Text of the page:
tags: Anton Yelchin, Christopher Mintz-Plasse, Colin Farrell, David Tennant, david tennant doctor who, fright night, fright night 2011, Fright Night 2011 review, Fright Night anton yelchin, Fright Night colin farrell, Fright Night david tennant, Fright Night Remake, Fright Night Remake review, Fright Night review, imogen poots, mclovin, mclovin fright night, Toni Collette
August 19, 2011 / by matt
During this month of Roddy McDowall remakes, Fright Night returns with a vengeance. Starring Anton Yelchin (Star Trek), Colin Farrell, Toni Collette, David Tennant (Doctor Who) and Christopher Mintz-Plasse (McLovin), Fright Night strays from the original story, but maintains its general tone.
In fact, aside from the characters’ names, there is little salvaged from the original story. After climbing the social ladder, Charley Brewster (Yelchin) finds himself with a new group of friends and a vampire living next door…a hell of a way to spend his senior year. Fortunately, he finds others to help him fight this über -cool vampire (Farrell).
While not perfect, Fright Night holds its own against the equally imperfect original. The stellar cast appears to be having fun with the campy, self-aware nature of the film and each actor finds his/her stride in their particular role. Colin Farrell seems to be having the most fun, as evident in any of the scenes that require his signature cocky charisma, but David Tennant may steal the show for some.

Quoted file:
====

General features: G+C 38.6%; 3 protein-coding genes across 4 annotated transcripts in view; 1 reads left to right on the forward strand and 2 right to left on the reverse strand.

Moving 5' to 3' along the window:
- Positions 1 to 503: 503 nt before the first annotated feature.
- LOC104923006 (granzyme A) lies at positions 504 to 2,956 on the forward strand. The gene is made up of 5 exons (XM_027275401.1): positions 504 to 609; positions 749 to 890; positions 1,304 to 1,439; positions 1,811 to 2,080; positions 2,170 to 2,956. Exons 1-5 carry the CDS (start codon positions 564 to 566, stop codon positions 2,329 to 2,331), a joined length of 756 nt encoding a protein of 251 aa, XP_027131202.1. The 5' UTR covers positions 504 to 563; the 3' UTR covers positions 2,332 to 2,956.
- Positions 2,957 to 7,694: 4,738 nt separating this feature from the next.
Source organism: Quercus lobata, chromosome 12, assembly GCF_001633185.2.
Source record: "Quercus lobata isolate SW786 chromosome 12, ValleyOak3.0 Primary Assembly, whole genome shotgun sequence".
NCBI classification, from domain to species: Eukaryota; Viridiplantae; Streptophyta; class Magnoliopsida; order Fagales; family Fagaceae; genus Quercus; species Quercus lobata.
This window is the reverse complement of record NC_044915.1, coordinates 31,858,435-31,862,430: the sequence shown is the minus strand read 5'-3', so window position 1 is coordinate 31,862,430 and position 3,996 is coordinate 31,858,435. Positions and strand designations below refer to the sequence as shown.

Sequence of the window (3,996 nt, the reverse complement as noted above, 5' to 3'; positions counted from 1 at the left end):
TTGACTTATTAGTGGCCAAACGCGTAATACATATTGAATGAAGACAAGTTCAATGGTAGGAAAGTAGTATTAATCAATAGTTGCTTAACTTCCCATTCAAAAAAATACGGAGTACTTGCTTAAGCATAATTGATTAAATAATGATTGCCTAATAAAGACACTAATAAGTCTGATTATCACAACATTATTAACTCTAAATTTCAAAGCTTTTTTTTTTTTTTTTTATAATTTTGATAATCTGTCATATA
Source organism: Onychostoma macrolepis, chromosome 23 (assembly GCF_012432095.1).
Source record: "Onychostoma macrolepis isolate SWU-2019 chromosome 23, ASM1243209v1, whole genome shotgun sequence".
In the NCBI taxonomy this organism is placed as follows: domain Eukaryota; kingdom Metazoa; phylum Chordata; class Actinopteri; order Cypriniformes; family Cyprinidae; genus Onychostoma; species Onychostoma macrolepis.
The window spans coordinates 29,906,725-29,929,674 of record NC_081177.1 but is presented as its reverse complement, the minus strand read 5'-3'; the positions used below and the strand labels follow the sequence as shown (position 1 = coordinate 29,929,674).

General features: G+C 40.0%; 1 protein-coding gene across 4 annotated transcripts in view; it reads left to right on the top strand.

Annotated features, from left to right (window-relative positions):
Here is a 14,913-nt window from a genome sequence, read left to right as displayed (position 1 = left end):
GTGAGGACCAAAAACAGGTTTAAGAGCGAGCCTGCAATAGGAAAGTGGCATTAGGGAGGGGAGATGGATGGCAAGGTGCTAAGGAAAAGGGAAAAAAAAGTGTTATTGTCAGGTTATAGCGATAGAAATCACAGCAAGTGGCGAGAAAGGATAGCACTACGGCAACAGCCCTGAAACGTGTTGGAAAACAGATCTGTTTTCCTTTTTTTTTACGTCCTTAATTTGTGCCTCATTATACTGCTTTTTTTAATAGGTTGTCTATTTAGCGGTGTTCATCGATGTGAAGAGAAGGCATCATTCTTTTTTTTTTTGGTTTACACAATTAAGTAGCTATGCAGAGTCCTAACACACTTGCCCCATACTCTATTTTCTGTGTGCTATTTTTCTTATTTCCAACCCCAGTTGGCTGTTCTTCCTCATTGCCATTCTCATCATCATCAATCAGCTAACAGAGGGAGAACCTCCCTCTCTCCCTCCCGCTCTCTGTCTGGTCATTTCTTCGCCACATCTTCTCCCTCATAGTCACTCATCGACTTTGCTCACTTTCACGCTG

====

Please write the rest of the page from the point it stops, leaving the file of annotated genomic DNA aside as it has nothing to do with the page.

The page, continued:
Known primarily as his role as “The Doctor” in Doctor Who (and a small role in Harry Potter and the Goblet of Fire), Tennant seems to be channeling his inner Russell Brand for his role as Peter Vincent: Vampire Hunter.
The worst part of this remake is its use of the “3D” technology and unfortunately it can’t be even blamed on poor post-conversion. Fright Night 2011 was shot in 3D with 3D in mind and aside from a few blood spatters and burning embers, there is nothing to show for it. Sure, there might be depth to the rows of houses in Fright Night’s Las Vegas subdivision, but how does that add to the story? This is just another poor excuse to charge an extra $3 per ticket.
At the end of the day, this Fright Night remake works on the same levels as the original. There will be some diehard fans who’ll feel betrayed by the liberties this film takes, but it’s still campy, it’s still fun and it’s still enjoyable. Just don’t expect it to change your life.
Worth Your Money
Not Worth Your Money
–Worth Somebody Else’s Money–
After you see Fright Night, check out one of the Top 10 Haunted House Movies